Senckenberg LogoSENCKENBERG
world of biodiversity

Senckenberg Research


Biodiversity, Ecology, and Zoogeography of the Herpetofauna inhabiting the Cordilleras of Western Panama

Institutions and organizations involved (apart from Senckenberg Research Institute):
Department of Ecology and Evolution, Johann Wolfgang Goethe-University, Siesmayerstraße 70-72, 60323 Frankfurt am Main, Germany
Universidad Autónoma de Chiriquí (UNACHI), Davíd, Chiriquí, Panama

Panama is situated within the geologically youngest part of Central America. Approximately twelve million years ago, several islands, driven by tectonic movements, entered the gap between South America and Central America, called the Panamanian Portal. About three million years ago, the present land bridge of Lower Central America was finally established. Since then, animals and plants have dispersed via this connection in both directions, resulting in today’s presence of North, South, and Central American-originated biota in this region. Nowadays, Panama is part of the Mesoamerican biodiversity hotspot.

Unlike its neighboring country of Costa Rica, Panama’s biodiversity remains scarcely explored. This applies especially to the remote mountainous regions in the western part of the country, whose slopes rise to almost 3500 m a.s.l. and still support vast, intact stretches of cloud forest. A perspicuous indication of the extremely high species richness of these highlands - simultaneously revealing the extent of our ignorance thereof - is the discovery of four new species of lizards within a 24-hour period during a Senckenberg expedition in 2006.


In the context of their respective dissertation projects initiated in autumn 2007, Andreas Hertz (amphibians) and Sebastian Lotzkat (reptiles) investigate the herpetofauna along a transect approximately 250 km long and 30 km wide (the green area in the map above) that comprises the western Central Range at elevations from about 1000 m a.s.l. upwards. Questions regarding taxonomy, systematics, and biogeography are the main focus, necessitating a preferably complete species inventory as a primary result. Several descriptions of species formerly unknown to science are to be expected, as well as first records of known species for Panama. On this foundation, taxonomic and zoogeographic analyses based on morphology, anatomy, and molecular genetics will be conducted, providing new findings regarding relationships, distribution, ecology, evolution, and conservation of the encountered populations. The calculation of diversity indices allows for the identification of so-called biodiversity hotspots, which should be given priority in the course of future conservation efforts.

In the face of the present extinctions, which seem to be primarily driven by human impact, such fundamental measures of biodiversity research are critically important. This applies particularly to the amphibians, which are exceptionally exposed to various environmental influences. For them, anthropogenic habitat destruction - although being the gravest - is by far not the only serious threat. Their highly permeable integument is not much of a barrier against environmental toxins. Thus, their generally aquatic larvae are at the mercy of water pollutants, while the adults suffer from air pollution and climatic changes. These traits allows amphibians to be excellent bioindicators. Furthermore, the EIDs (Emerging Infection Diseases) specific to amphibians have manifested themselves during the past 30 years. Since the 1980s, substantial decreases as well as total losses of frog species have been documented in the highlands of southern Central America. These declines, affecting even those populations inhabiting protected areas with primary vegetation, are most commonly attributed to the chytrid fungus Batrachochytrium dendrobatidis. In the context of this study, various populations of severely declined or supposedly extinct species could be discovered in the Cordillera Central of western Panama (see press release in German), and samples from selected populations have been tested for the presence of the fungus with different results.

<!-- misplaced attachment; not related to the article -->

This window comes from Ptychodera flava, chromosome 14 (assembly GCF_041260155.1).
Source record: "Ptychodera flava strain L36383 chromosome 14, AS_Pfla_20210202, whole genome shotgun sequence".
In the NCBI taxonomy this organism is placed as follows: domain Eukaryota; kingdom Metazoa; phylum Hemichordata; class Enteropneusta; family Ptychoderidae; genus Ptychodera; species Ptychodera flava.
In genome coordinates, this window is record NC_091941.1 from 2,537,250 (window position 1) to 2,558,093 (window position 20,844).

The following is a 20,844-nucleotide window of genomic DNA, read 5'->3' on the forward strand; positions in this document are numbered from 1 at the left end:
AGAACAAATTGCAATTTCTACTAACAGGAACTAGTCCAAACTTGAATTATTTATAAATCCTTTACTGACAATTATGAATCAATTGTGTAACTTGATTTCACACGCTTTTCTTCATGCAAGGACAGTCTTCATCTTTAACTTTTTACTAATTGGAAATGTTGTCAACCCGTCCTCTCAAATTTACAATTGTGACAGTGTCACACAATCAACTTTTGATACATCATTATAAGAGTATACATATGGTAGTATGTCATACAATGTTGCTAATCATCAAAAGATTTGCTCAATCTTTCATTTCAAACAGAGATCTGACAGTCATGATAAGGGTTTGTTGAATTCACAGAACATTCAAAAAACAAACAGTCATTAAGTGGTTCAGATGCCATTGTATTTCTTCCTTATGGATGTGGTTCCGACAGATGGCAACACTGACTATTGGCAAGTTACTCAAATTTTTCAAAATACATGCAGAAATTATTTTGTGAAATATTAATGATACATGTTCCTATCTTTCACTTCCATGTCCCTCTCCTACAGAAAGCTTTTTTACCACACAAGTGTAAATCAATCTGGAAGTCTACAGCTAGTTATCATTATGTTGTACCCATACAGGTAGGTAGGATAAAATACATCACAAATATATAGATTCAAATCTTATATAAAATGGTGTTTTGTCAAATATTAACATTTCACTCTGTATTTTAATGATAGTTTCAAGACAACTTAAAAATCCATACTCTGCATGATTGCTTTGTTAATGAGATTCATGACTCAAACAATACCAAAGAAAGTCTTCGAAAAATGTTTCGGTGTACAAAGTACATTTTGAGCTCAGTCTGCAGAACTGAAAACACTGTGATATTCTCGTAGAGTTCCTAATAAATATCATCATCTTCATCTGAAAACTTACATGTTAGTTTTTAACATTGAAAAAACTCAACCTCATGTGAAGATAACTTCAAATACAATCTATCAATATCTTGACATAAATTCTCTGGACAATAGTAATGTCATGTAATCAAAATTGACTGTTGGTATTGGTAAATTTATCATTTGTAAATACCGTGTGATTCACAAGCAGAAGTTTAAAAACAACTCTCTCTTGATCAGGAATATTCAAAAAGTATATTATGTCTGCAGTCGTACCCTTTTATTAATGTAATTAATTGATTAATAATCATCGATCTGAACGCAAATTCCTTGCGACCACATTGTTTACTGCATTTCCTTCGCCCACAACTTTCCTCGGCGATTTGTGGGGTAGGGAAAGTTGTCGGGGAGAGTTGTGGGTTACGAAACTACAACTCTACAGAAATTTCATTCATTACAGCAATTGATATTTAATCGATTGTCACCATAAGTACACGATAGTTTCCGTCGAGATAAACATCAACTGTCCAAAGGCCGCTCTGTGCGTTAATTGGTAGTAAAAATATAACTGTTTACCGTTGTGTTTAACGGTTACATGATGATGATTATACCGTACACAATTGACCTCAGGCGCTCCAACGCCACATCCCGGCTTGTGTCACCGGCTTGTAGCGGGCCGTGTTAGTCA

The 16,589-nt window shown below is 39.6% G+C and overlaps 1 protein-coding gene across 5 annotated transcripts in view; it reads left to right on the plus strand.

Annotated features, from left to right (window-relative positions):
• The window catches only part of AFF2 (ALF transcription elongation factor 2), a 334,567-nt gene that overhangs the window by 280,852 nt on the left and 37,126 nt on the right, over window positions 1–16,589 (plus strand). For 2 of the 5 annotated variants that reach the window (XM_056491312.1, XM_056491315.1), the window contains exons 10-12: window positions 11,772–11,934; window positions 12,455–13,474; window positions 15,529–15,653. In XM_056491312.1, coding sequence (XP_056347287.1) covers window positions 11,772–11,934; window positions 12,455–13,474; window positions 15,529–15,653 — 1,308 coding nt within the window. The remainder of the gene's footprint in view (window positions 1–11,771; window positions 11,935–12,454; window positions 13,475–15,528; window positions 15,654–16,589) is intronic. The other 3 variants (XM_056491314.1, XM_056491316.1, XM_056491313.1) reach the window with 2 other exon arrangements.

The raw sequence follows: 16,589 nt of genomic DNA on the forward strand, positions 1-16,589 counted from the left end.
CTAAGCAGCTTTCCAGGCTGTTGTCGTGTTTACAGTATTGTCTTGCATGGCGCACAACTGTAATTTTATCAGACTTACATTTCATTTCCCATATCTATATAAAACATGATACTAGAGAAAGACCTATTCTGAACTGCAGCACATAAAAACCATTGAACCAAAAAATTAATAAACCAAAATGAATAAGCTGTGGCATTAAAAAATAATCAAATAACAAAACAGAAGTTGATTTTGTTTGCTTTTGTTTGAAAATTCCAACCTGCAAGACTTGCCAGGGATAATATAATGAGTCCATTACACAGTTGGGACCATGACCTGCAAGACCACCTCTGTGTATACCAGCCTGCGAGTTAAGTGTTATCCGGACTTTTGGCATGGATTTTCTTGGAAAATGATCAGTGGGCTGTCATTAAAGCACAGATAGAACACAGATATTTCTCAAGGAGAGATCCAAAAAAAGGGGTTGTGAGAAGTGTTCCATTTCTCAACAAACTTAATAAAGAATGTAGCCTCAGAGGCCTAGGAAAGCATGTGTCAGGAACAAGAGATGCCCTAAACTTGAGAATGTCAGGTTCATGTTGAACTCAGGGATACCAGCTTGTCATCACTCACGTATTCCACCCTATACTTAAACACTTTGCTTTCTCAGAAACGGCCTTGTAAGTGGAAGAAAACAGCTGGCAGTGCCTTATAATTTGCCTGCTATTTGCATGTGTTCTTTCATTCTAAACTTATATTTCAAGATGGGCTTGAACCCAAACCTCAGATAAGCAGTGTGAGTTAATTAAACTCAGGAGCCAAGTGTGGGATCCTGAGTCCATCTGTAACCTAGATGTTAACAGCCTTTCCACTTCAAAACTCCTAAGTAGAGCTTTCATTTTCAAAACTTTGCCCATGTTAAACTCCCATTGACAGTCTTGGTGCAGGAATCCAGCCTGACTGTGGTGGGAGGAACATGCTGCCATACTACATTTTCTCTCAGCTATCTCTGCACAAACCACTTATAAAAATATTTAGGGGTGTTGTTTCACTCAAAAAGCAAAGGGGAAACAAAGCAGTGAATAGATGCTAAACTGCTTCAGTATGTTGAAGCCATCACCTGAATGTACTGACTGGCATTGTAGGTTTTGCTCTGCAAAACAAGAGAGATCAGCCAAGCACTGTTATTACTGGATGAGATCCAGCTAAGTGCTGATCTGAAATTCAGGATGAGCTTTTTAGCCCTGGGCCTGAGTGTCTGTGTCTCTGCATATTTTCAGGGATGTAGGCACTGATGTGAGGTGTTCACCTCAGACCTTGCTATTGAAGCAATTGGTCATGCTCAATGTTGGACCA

Bolitoglossa jugivagans

The first fieldwork period in the context of this project took place between May and August 2008. During this time, Andreas Hertz, Sebastian Lotzkat, and the undergraduate students Leonhard Stadler and Nadim Hamad, under the initial direction of Dr. Gunther Köhler and subsequent occasional accompaniment of the Panamanian biologist Arcadio Carrizo, visited selected localities within the western highlands. During 2009, two more research trips to Panama, each of two and a half months, were conducted. Again two undergraduate students, Joe-Felix Bienentreu and Frank Hauenschild, added to the team. Several expeditions were enriched by the participation of the Panamanian counterparts Rosalba De Leon, Abel Batista, Arcadio Carrizo, Marcos Ponce and Juan Castillo. The hitherto last research travel to Panama took place between May and August 2010.

Sibon noalamina

These four research trips to Panama have yielded a collection of approximately 80 amphibian and 114 reptile species. Preliminary analyses of these collections have already produced some very interesting findings. Among these are new species, like the tiny salamander Bolitoglossa jugivagans that is known from a single individual, or the snail-eater Sibon noalamina (see press release) that has recently been declared one of the "Top 10 New Species 2012". Moreover, several species known from neighboring Costa Rica could for the first time be documented to occur in Panama. In view of several specimens with still unsolved specific identities, further interesting results may be expected from exhaustive examination of the material.

Photos:   expeditions   2008   2009      amphibians      reptiles


Visual guides to the amphibians and reptiles of western Panama